The major difference between Brent Crude and West Texas Intermediate is that Brent Crude originates from oil fields in the North Sea, while West Texas Intermediate is sourced from U.S. oil fields, primarily in Texas, Louisiana and North Dakota. Both Brent Crude and West Texas Intermediate are light and sweet, making them ideal for refining into gasoline.
Brent Crude is more ubiquitous, and most oil is priced using Brent Crude as the benchmark. However, in the United States, West Texas Intermediate is the preferred measure. Brent Crude is produced near the sea, so transportation costs are significantly lower. In contrast, West Texas Intermediate is produced in landlocked areas, making transportation costs more onerous.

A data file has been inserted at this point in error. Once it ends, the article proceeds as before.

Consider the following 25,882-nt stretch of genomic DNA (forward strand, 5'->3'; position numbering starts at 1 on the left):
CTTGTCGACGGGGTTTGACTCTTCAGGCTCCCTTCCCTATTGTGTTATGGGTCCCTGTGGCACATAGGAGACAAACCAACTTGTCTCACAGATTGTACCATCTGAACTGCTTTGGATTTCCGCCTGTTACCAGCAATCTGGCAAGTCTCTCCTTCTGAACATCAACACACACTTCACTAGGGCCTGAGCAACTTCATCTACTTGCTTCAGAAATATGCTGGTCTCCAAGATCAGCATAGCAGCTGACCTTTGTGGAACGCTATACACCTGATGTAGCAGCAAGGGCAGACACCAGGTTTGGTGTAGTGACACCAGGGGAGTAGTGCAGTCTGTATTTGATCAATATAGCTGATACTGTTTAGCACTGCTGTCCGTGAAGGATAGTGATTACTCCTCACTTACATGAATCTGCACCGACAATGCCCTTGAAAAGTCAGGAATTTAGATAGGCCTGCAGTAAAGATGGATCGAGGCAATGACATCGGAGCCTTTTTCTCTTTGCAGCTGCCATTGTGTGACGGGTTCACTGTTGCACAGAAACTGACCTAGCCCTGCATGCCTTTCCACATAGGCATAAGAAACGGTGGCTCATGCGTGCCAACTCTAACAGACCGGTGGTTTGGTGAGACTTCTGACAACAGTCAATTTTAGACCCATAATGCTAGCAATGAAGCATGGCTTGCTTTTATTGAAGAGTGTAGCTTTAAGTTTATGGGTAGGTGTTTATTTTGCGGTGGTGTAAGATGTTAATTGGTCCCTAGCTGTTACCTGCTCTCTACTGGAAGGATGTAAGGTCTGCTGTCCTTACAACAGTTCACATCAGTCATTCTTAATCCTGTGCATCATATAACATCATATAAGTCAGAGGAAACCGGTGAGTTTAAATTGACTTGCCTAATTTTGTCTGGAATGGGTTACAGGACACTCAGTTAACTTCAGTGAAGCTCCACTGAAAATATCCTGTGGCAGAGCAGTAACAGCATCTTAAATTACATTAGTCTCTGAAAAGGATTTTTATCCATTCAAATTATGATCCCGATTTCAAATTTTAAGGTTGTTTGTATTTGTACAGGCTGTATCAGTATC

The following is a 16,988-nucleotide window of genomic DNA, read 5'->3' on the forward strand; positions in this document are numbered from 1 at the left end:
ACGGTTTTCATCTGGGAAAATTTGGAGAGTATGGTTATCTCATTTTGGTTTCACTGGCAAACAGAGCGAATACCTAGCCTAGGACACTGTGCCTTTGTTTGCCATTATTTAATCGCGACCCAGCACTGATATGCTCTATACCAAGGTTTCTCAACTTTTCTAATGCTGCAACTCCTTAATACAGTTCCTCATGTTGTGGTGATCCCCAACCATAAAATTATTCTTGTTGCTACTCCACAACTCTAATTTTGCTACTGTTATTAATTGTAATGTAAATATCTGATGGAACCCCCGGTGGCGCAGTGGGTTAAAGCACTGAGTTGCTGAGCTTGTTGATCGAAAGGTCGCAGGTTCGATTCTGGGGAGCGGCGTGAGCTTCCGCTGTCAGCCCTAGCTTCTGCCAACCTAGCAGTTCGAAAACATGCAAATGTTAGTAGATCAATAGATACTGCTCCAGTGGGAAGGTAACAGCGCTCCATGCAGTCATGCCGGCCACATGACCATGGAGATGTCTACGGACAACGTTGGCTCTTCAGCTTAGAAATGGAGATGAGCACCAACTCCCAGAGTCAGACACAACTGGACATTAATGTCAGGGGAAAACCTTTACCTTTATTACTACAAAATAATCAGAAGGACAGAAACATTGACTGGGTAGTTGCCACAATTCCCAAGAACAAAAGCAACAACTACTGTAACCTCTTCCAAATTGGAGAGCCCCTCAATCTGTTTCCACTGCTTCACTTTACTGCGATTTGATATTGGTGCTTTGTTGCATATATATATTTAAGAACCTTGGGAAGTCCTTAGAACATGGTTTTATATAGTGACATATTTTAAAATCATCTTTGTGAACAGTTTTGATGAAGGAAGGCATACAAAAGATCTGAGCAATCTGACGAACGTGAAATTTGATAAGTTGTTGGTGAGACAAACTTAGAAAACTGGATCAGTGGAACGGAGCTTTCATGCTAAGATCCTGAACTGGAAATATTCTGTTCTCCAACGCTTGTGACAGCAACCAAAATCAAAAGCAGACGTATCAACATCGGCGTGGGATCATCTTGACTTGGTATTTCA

In recent years, due to advancements in oil drilling and fracking, West Texas Intermediate has become cheaper than Brent Crude oil. Prior to this, Brent Crude tended to be cheaper than West Texas Crude. This has been dubbed the American shale revolution, and the increased production led oil prices to fall from above $100 to below $50 from the summer of 2014 to the spring of 2015. The price of oil is a major factor in the overall health of the energy complex.
Another factor that can lead to significant differences between Brent Crude and West Texas Intermediate is geopolitical trouble. During times of crisis, the spread blows out as political uncertainty leads to surges in Brent Crude prices. West Texas Intermediate is less affected because it is based in landlocked areas in the United States.